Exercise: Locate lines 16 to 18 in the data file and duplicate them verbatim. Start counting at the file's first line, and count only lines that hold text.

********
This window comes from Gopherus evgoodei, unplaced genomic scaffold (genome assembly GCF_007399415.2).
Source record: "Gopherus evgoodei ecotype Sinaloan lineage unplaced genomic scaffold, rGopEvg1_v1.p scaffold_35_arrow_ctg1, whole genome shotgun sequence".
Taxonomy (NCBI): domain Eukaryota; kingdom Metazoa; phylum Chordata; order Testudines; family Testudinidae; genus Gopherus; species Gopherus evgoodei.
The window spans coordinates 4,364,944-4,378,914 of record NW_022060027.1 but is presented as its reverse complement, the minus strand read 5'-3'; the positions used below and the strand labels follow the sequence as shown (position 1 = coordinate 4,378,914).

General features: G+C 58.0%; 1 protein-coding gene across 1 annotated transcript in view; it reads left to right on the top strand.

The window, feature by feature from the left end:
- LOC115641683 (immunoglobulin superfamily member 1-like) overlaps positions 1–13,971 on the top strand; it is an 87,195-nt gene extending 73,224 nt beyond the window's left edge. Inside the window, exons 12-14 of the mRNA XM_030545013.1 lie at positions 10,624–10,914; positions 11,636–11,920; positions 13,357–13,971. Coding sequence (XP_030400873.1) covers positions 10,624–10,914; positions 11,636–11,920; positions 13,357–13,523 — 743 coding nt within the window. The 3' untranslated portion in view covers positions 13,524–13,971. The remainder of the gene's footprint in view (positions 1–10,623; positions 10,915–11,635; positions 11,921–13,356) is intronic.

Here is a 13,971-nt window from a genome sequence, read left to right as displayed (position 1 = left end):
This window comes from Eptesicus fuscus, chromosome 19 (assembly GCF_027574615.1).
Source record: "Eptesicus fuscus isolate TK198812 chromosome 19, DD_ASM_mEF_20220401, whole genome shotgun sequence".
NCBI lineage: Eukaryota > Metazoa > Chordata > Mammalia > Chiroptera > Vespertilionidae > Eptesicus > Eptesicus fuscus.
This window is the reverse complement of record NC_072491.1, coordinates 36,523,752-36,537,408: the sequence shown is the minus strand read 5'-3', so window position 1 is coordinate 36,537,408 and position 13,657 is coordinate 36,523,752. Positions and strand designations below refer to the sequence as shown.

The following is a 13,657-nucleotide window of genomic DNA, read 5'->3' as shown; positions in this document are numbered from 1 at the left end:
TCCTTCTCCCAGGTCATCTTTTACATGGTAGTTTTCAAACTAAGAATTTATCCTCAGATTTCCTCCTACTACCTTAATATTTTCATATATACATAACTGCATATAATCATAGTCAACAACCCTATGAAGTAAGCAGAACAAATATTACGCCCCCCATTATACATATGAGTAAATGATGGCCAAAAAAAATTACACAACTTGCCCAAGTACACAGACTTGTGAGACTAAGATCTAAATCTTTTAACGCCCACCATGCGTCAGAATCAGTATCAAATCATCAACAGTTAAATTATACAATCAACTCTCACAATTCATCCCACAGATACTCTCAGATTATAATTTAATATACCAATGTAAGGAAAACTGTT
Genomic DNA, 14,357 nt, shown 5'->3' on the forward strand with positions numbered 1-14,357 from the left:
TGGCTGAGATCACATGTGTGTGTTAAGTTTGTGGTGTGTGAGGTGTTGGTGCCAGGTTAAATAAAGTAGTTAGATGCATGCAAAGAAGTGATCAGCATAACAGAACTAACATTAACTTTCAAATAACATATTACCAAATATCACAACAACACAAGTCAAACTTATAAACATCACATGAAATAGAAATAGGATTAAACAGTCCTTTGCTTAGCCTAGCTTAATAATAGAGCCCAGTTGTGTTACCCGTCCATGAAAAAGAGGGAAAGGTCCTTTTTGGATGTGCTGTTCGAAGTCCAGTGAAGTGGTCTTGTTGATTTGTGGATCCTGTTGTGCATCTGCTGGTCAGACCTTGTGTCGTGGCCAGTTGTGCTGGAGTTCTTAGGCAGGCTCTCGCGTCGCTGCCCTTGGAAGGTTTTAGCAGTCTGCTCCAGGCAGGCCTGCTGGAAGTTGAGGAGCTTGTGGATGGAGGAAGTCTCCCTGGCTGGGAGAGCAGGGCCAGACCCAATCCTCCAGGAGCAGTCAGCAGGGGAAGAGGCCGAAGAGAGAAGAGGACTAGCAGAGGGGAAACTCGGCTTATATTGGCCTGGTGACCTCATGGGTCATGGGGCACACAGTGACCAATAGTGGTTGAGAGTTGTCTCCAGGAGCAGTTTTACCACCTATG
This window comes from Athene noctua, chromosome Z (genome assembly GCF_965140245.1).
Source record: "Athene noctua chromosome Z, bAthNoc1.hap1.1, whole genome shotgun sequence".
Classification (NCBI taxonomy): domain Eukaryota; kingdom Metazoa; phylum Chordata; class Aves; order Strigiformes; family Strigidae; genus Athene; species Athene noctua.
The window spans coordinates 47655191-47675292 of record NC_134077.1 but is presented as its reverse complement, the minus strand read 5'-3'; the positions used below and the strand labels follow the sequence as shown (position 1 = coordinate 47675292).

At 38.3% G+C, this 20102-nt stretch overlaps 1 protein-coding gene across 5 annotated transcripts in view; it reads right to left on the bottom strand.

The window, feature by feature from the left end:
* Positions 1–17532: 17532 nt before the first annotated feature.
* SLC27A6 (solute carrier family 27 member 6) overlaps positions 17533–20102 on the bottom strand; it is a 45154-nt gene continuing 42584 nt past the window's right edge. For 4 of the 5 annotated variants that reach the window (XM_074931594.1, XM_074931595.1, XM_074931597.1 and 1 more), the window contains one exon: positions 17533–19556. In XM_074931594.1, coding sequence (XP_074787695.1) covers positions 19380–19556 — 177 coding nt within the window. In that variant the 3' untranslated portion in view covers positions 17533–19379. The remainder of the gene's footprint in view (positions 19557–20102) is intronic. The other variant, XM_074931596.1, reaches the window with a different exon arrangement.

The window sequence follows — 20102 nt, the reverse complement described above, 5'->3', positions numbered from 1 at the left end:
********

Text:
TGGCTGAGATCACATGTGTGTGTTAAGTTTGTGGTGTGTGAGGTGTTGGTGCCAGGTTAAATAAAGTAGTTAGATGCATGCAAAGAAGTGATCAGCATAACAGAACTAACATTAACTTTCAAATAACATATTACCAAATATCACAACAACACAAGTCAAACTTATAAACATCACATGAAATAGAAATAGGATTAAACAGTCCTTTGCTTAGCCTAGCTTAATAATAGAGCCCAGTTGTGTTACCCGTCCATGAAAAAGAGGGAAAGGTCCTTTTTGGATGTGCTGTTCGAAGTCCAGTGAAGTGGTCTTGTTGATTTGTGGATCCTGTTGTGCATCTGCTGGTCAGACCTTGTGTCGTGGCCAGTTGTGCTGGAGTTCTTAGGCAGGCTCTCGCGTCGCTGCCCTTGGAAGGTTTTAGCAGTCTGCTCCAGGCAGGCCTGCTGGAAGTTGAGGAGCTTGTGGATGGAGGAAGTCTCCCTGGCTGGGAGAGCAGGGCCAGACCCAATCCTCCAGGAGCAGTCAGCAGGGGAAGAGGCCGAAGAGAGAAGAGGACTAGCAGAGGGGAAACTCGGCTTATATTGGCCTGGTGACCTCATGGGTCATGGGGCACACAGTGACCAATAGTGGTTGAGAGTTGTCTCCAGGAGCAGTTTTACCACCTATG
This window comes from Athene noctua, chromosome Z (genome assembly GCF_965140245.1).
Source record: "Athene noctua chromosome Z, bAthNoc1.hap1.1, whole genome shotgun sequence".